The only question that popped in my head was: are they bothering me if they are not attending a concert without calling for the concert to be canceled?
The only answer that answered my question satisfyingly was: no they are not.

So I shrugged it off and didn’t write about it. Let them have their fun. I don’t think we should panic every time an artist who has set foot in Israel decides to hold a concert here. But what if someone wants to have a panic attack because of it? Simply, let them have it.

I draw the line when those movements start expanding to some form of neo-culutral terrorism whereby they get the concert in question to be canceled, the artist to cower from coming over and, sometimes, Lebanese acts to suffer in the process.

The bottom line:

Be it a shirt, a political movement, a concert, a dialogue session or a simple conversation, people are allowed to differ in opinion and have their opinion heard even if others find it subpar, unconvincing or unacceptable. What is becoming clearer to me, however, is that the concept of freedom of speech in Lebanon is relative. You get to enjoy its perks as long as you conform to what the vocal bunch expects of you to write or say.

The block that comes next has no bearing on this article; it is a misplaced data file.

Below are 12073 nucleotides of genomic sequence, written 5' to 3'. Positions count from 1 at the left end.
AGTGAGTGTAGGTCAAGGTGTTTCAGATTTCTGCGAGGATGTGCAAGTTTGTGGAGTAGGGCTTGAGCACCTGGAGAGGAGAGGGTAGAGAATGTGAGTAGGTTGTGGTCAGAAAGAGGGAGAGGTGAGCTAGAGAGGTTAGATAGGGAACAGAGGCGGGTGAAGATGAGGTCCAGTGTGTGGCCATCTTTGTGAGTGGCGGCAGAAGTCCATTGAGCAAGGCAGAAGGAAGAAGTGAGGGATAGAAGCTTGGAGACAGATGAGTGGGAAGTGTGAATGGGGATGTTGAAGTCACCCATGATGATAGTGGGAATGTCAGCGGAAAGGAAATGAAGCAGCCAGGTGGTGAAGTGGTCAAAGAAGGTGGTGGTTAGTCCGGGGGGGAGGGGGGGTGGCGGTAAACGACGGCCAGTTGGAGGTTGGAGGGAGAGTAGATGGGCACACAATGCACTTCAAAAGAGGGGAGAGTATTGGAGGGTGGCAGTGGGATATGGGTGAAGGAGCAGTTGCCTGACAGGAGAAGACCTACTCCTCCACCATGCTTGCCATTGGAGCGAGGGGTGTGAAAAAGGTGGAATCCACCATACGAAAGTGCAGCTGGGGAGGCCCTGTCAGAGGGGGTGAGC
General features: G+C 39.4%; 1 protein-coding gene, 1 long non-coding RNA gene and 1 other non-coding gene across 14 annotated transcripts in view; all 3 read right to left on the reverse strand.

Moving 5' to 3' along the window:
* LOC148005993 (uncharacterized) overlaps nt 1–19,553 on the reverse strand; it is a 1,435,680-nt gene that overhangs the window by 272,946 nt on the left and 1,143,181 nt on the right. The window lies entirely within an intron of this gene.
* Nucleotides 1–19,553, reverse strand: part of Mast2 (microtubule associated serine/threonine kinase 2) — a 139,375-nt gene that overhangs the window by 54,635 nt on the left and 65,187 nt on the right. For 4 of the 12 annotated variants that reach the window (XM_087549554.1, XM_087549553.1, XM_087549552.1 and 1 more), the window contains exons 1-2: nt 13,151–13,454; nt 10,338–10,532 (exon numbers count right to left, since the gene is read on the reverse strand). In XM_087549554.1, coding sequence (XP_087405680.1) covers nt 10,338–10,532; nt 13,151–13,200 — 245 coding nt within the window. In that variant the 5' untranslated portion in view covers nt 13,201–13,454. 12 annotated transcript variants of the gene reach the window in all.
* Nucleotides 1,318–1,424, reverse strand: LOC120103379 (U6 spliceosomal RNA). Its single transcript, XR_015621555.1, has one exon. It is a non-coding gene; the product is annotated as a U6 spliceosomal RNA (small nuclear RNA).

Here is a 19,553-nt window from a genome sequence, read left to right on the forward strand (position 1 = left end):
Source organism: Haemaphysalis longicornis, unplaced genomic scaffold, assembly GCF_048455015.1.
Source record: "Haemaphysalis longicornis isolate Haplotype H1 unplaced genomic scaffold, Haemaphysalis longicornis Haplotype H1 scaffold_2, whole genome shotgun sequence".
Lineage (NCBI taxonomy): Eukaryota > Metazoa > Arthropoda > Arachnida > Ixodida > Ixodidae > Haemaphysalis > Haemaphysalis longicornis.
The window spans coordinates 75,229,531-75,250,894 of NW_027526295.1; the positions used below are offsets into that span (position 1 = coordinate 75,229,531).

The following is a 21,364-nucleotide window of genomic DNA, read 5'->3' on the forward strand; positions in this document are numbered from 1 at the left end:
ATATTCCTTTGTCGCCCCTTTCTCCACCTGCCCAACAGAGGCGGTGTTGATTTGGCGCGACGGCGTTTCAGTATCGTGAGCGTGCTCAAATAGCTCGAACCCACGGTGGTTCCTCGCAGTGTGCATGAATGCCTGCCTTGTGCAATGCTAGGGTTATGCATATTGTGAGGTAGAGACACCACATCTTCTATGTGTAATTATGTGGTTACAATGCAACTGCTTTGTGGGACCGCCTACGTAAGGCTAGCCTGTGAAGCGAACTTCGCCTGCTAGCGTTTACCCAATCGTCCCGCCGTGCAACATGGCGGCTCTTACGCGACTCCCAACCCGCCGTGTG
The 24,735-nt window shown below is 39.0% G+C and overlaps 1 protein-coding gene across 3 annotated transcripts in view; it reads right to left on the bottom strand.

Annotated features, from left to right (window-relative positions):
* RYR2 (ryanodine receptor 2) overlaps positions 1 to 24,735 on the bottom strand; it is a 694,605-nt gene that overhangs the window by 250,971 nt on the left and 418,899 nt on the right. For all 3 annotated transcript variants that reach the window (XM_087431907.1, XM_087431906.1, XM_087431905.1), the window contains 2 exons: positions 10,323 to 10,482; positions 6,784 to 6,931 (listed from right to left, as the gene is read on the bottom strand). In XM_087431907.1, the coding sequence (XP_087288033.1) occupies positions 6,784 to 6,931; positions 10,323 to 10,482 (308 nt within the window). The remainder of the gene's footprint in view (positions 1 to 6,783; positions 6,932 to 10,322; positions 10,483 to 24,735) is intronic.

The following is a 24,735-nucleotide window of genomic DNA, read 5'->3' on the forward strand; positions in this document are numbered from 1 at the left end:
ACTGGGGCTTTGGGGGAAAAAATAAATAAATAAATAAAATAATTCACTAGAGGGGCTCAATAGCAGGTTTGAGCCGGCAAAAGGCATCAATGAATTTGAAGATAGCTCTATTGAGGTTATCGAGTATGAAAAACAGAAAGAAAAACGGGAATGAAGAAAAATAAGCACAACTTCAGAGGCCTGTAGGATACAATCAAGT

But you know what, the past few days have also shown me that if being ignorant, a bigot and condescending comprises of what I did, then I am all those three and more and I’m proud of it.

Do you regret the whole Bershka shirt post, I was asked over the past two days. My answer was and will always be: definitely not.

Notta-Bene:

For those who were up in a fit how we weren’t discussing more “relevant” issues in Lebanon today, I invite you to read the following articles which I have written over the past two weeks:

It’s not my problem the only time you read is when a post goes viral enough for you to get a link.

Ziad el Rahbani’s Sheep

Many bloggers have already posted this video of a dispute at Ziad el Rahbani’s concert which took place a few days ago:

But I’m actually baffled by the reaction of some of the people attending. There’s a limit to how much crap you can take from an artist. He was 90 minutes late, the event’s organization was a royal mess – and yet because he’s Ziad, no one is allowed to complain?

Spare me the hipstery all-hail-to-Ziad attitude. I am not a Ziad el Rahbani fan and after the above video, I will never be. I will never listen to his plays nor will I quote his useless lines nor will I be taken by his music. There are plenty of much better musicians out there that he can only dream of approaching that I’d rather listen to.

What can I make out of an artist that doesn’t respect his fanbase enough to even apologize for wasting over an hour and a half of their time while they sat and waited for him and then has the decency to actually call them out for speaking up?